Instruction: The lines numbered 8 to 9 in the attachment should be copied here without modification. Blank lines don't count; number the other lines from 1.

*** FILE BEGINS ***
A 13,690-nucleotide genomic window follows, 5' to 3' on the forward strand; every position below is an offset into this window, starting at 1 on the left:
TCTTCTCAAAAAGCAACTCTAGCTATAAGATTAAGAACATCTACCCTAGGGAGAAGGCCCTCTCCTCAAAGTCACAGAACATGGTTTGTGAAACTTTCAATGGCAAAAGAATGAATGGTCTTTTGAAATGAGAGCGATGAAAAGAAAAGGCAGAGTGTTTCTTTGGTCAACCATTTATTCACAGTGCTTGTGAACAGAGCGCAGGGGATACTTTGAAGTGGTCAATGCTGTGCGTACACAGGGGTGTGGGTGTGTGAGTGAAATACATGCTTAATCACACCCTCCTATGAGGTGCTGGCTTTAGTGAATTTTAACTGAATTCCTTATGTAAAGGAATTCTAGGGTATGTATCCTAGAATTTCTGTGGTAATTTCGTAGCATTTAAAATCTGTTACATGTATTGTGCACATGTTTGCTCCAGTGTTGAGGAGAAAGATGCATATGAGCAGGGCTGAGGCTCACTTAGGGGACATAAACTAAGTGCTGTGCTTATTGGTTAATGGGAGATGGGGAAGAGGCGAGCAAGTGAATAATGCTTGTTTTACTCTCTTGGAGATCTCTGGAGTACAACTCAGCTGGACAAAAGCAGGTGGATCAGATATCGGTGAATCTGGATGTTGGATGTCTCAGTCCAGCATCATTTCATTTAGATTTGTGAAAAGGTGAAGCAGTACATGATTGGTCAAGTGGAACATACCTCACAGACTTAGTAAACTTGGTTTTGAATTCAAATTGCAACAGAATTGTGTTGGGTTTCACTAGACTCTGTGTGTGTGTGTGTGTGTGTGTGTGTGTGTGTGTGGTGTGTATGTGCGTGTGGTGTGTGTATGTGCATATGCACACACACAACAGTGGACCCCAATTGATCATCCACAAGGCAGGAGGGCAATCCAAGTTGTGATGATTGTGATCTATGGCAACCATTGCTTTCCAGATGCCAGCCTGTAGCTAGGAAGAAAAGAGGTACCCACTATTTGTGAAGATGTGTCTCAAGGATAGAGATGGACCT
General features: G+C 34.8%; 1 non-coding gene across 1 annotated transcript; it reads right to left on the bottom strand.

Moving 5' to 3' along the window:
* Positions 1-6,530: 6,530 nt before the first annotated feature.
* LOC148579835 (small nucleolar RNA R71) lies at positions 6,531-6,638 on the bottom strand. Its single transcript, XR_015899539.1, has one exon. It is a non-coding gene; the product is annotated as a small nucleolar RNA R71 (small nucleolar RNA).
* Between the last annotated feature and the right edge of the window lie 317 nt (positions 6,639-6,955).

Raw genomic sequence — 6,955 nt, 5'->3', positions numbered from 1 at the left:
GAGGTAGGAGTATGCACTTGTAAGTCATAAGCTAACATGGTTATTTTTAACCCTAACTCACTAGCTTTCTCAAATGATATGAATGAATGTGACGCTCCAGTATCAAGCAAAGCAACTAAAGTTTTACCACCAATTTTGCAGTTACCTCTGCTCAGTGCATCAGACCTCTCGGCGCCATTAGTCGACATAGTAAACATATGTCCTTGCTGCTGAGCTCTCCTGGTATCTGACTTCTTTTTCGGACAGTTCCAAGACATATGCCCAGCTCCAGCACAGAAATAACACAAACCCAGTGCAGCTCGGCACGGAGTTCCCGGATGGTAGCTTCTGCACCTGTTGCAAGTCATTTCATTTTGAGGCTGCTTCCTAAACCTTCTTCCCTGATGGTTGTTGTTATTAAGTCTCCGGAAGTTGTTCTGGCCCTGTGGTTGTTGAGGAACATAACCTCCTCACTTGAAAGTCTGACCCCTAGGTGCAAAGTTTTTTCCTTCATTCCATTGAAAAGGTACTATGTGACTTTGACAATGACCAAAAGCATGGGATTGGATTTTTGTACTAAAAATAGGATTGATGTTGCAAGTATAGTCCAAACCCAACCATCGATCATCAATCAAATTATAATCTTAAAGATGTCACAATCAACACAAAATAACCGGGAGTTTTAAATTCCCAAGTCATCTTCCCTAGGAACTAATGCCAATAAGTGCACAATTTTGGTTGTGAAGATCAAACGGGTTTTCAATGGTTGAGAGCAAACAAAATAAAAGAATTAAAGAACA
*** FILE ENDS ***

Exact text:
Raw genomic sequence — 6,955 nt, 5'->3', positions numbered from 1 at the left:
GAGGTAGGAGTATGCACTTGTAAGTCATAAGCTAACATGGTTATTTTTAACCCTAACTCACTAGCTTTCTCAAATGATATGAATGAATGTGACGCTCCAGTATCAAGCAAAGCAACTAAAGTTTTACCACCAATTTTGCAGTTACCTCTGCTCAGTGCATCAGACCTCTCGGCGCCATTAGTCGACATAGTAAACATATGTCCTTGCTGCTGAGCTCTCCTGGTATCTGACTTCTTTTTCGGACAGTTCCAAGACATATGCCCAGCTCCAGCACAGAAATAACACAAACCCAGTGCAGCTCGGCACGGAGTTCCCGGATGGTAGCTTCTGCACCTGTTGCAAGTCATTTCATTTTGAGGCTGCTTCCTAAACCTTCTTCCCTGATGGTTGTTGTTATTAAGTCTCCGGAAGTTGTTCTGGCCCTGTGGTTGTTGAGGAACATAACCTCCTCACTTGAAAGTCTGACCCCTAGGTGCAAAGTTTTTTCCTTCATTCCATTGAAAAGGTACTATGTGACTTTGACAATGACCAAAAGCATGGGATTGGATTTTTGTACTAAAAATAGGATTGATGTTGCAAGTATAGTCCAAACCCAACCATCGATCATCAATCAAATTATAATCTTAAAGATGTCACAATCAACACAAAATAACCGGGAGTTTTAAATTCCCAAGTCATCTTCCCTAGGAACTAATGCCAATAAGTGCACAATTTTGGTTGTGAAGATCAAACGGGTTTTCAATGGTTGAGAGCAAACAAAATAAAAGAATTAAAGAACA